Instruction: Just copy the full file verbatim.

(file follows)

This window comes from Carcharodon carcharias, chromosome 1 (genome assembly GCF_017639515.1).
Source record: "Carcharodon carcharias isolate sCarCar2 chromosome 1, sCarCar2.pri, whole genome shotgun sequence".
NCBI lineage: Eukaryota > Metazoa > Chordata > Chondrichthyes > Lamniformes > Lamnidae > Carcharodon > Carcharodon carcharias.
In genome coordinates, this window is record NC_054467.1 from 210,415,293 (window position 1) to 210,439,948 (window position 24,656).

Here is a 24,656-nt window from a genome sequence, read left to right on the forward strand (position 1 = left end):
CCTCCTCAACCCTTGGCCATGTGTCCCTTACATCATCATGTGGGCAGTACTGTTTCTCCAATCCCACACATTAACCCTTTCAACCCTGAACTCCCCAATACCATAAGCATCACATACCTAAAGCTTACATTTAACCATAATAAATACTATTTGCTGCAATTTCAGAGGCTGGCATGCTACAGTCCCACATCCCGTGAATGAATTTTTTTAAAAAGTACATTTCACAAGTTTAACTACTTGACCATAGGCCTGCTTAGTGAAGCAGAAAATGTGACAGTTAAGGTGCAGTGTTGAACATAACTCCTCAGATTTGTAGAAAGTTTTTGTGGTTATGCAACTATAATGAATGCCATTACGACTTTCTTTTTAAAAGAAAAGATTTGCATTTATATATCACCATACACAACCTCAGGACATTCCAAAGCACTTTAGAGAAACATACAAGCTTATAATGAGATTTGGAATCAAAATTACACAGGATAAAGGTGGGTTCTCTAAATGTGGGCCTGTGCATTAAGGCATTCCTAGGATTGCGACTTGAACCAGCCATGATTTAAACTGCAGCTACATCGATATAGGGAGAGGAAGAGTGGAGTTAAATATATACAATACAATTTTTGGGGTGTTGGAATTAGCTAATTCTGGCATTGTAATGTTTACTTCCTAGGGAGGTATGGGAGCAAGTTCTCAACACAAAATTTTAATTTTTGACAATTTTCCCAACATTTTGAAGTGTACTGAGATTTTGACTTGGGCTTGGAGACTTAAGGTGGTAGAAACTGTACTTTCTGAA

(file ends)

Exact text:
This window comes from Carcharodon carcharias, chromosome 1 (genome assembly GCF_017639515.1).
Source record: "Carcharodon carcharias isolate sCarCar2 chromosome 1, sCarCar2.pri, whole genome shotgun sequence".
NCBI lineage: Eukaryota > Metazoa > Chordata > Chondrichthyes > Lamniformes > Lamnidae > Carcharodon > Carcharodon carcharias.
In genome coordinates, this window is record NC_054467.1 from 210,415,293 (window position 1) to 210,439,948 (window position 24,656).

Here is a 24,656-nt window from a genome sequence, read left to right on the forward strand (position 1 = left end):
CCTCCTCAACCCTTGGCCATGTGTCCCTTACATCATCATGTGGGCAGTACTGTTTCTCCAATCCCACACATTAACCCTTTCAACCCTGAACTCCCCAATACCATAAGCATCACATACCTAAAGCTTACATTTAACCATAATAAATACTATTTGCTGCAATTTCAGAGGCTGGCATGCTACAGTCCCACATCCCGTGAATGAATTTTTTTAAAAAGTACATTTCACAAGTTTAACTACTTGACCATAGGCCTGCTTAGTGAAGCAGAAAATGTGACAGTTAAGGTGCAGTGTTGAACATAACTCCTCAGATTTGTAGAAAGTTTTTGTGGTTATGCAACTATAATGAATGCCATTACGACTTTCTTTTTAAAAGAAAAGATTTGCATTTATATATCACCATACACAACCTCAGGACATTCCAAAGCACTTTAGAGAAACATACAAGCTTATAATGAGATTTGGAATCAAAATTACACAGGATAAAGGTGGGTTCTCTAAATGTGGGCCTGTGCATTAAGGCATTCCTAGGATTGCGACTTGAACCAGCCATGATTTAAACTGCAGCTACATCGATATAGGGAGAGGAAGAGTGGAGTTAAATATATACAATACAATTTTTGGGGTGTTGGAATTAGCTAATTCTGGCATTGTAATGTTTACTTCCTAGGGAGGTATGGGAGCAAGTTCTCAACACAAAATTTTAATTTTTGACAATTTTCCCAACATTTTGAAGTGTACTGAGATTTTGACTTGGGCTTGGAGACTTAAGGTGGTAGAAACTGTACTTTCTGAA